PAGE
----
By Alexandra F. Sirota
The upcoming biennial budget debate will be the first one since all of the tax changes written into statute in 2013 have gone into effect, and budget writers will once again feel the constraints of a state tax code that fails to support smart public investments that allow all communities in the state to thrive.
The final tax change from 2013 was the reduction of the corporate income tax rate from 4 to 3 percent on January 1, 2017, which will annually reduce the dollars available to the state by $500 million. Subsequent additional cuts to the personal income tax rate passed in 2015 will mean that rate also dropped this year from 5.6 to 5.499 percent.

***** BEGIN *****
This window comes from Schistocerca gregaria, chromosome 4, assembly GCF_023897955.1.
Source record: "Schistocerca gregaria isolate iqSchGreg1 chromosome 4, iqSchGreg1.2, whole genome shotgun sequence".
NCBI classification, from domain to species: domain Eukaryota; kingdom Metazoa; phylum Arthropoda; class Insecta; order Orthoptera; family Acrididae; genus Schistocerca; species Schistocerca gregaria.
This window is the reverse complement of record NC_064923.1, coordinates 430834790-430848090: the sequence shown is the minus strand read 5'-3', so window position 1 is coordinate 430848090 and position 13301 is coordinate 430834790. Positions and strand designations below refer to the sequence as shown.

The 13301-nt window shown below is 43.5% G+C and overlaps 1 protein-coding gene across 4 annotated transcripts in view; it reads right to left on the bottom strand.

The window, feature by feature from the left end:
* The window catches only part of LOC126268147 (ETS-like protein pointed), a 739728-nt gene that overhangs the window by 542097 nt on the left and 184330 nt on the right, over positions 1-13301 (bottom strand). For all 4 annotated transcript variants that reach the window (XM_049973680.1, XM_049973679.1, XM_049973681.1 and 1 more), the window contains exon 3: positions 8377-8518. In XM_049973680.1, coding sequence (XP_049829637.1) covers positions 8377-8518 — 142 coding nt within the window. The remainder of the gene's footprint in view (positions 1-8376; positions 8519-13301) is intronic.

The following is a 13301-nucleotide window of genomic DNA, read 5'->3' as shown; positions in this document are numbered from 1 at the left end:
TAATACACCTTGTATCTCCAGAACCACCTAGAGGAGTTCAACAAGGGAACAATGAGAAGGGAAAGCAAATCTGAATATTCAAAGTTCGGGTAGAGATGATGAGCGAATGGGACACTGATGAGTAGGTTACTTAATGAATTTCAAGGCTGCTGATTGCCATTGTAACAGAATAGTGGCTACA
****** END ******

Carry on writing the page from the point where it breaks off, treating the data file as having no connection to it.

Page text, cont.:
Policymakers face a self-imposed challenge of meeting the needs of a growing population, a changing economy and an opportunity infrastructure that fails to reach every community and neighborhood in the state. The decision to reduce revenue that could have been invested in schools, affordable housing, health care, and community economic development has had a cumulative effect on the ability of families and communities to get ahead.